Maxime De Bruyn


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Teach Me What to Say and I Will Learn What to Pick: Unsupervised Knowledge Selection Through Response Generation with Pretrained Generative Models
Ehsan Lotfi | Maxime De Bruyn | Jeska Buhmann | Walter Daelemans
Proceedings of the 3rd Workshop on Natural Language Processing for Conversational AI

Knowledge Grounded Conversation Models are usually based on a selection/retrieval module and a generation module, trained separately or simultaneously, with or without having access to a ‘gold’ knowledge option. With the introduction of large pre-trained generative models, the selection and generation part have become more and more entangled, shifting the focus towards enhancing knowledge incorporation (from multiple sources) instead of trying to pick the best knowledge option. These approaches however depend on knowledge labels and/or a separate dense retriever for their best performance. In this work we study the unsupervised selection abilities of pre-trained generative models (e.g. BART) and show that by adding a score-and-aggregate module between encoder and decoder, they are capable of learning to pick the proper knowledge through minimising the language modelling loss (i.e. without having access to knowledge labels). Trained as such, our model - K-Mine - shows competitive selection and generation performance against models that benefit from knowledge labels and/or separate dense retriever.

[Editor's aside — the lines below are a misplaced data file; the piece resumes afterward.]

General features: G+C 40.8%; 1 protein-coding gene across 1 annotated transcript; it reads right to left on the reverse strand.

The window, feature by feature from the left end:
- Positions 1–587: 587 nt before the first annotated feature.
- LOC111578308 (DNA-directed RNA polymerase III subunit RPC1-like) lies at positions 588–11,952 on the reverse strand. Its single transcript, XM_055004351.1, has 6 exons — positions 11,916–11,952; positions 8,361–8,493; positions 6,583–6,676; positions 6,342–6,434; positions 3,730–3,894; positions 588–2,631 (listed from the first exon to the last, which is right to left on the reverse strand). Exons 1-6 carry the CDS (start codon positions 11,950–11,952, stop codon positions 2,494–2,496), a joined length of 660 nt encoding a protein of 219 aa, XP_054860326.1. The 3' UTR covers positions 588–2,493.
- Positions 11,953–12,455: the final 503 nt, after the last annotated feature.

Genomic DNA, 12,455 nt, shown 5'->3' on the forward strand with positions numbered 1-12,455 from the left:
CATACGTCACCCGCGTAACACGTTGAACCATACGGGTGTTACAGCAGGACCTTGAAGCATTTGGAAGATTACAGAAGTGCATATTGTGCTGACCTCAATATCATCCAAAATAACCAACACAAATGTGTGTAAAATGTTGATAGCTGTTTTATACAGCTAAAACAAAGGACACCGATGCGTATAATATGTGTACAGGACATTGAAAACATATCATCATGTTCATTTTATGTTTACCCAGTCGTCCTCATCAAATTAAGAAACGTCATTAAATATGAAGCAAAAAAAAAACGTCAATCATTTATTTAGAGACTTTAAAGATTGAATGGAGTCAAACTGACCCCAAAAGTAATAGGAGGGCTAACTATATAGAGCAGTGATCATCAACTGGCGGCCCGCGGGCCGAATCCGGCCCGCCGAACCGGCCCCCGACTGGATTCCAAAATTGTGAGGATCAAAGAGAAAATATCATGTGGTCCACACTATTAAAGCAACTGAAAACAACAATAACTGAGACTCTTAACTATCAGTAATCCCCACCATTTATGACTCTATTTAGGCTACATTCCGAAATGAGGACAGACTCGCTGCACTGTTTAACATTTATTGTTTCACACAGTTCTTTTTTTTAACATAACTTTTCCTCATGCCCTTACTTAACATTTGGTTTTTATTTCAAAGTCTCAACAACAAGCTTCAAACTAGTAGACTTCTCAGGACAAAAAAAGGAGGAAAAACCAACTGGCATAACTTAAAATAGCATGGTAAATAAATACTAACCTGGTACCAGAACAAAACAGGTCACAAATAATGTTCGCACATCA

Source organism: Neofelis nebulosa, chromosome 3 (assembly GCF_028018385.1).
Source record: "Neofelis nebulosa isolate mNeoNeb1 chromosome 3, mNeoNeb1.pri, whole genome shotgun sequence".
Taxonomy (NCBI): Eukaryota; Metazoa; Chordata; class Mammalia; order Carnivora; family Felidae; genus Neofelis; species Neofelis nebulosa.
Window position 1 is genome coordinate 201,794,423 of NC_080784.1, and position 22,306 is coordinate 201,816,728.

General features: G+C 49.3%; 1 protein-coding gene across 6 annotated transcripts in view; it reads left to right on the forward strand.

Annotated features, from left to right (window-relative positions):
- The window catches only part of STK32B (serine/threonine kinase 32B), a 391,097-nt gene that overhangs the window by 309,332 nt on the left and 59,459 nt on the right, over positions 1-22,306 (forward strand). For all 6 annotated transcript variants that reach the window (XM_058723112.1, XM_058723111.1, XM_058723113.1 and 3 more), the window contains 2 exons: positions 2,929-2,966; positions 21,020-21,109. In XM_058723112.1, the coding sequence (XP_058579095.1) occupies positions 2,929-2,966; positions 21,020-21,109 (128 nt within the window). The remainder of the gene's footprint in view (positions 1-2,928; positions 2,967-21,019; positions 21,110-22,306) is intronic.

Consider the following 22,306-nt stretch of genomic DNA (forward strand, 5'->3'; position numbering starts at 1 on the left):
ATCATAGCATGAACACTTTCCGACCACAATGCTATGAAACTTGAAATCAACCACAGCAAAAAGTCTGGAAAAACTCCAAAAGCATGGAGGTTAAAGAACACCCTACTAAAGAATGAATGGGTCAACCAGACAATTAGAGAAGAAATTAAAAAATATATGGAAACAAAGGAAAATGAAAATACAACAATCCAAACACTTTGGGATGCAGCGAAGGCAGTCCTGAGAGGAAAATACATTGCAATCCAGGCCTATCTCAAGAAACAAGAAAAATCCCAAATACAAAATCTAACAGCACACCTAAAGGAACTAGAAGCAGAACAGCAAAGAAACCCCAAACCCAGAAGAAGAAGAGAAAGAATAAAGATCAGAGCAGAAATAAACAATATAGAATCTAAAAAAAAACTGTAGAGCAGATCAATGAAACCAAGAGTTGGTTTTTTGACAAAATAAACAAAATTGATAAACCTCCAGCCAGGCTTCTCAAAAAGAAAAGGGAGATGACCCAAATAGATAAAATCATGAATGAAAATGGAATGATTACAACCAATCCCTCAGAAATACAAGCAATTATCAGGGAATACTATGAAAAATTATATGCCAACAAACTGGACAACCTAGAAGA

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MFAQ: a Multilingual FAQ Dataset
Maxime De Bruyn | Ehsan Lotfi | Jeska Buhmann | Walter Daelemans
Proceedings of the 3rd Workshop on Machine Reading for Question Answering

In this paper, we present the first multilingual FAQ dataset publicly available. We collected around 6M FAQ pairs from the web, in 21 different languages. Although this is significantly larger than existing FAQ retrieval datasets, it comes with its own challenges: duplication of content and uneven distribution of topics. We adopt a similar setup as Dense Passage Retrieval (DPR) and test various bi-encoders on this dataset. Our experiments reveal that a multilingual model based on XLM-RoBERTa achieves the best results, except for English. Lower resources languages seem to learn from one another as a multilingual model achieves a higher MRR than language-specific ones. Our qualitative analysis reveals the brittleness of the model on simple word changes. We publicly release our dataset, model, and training script.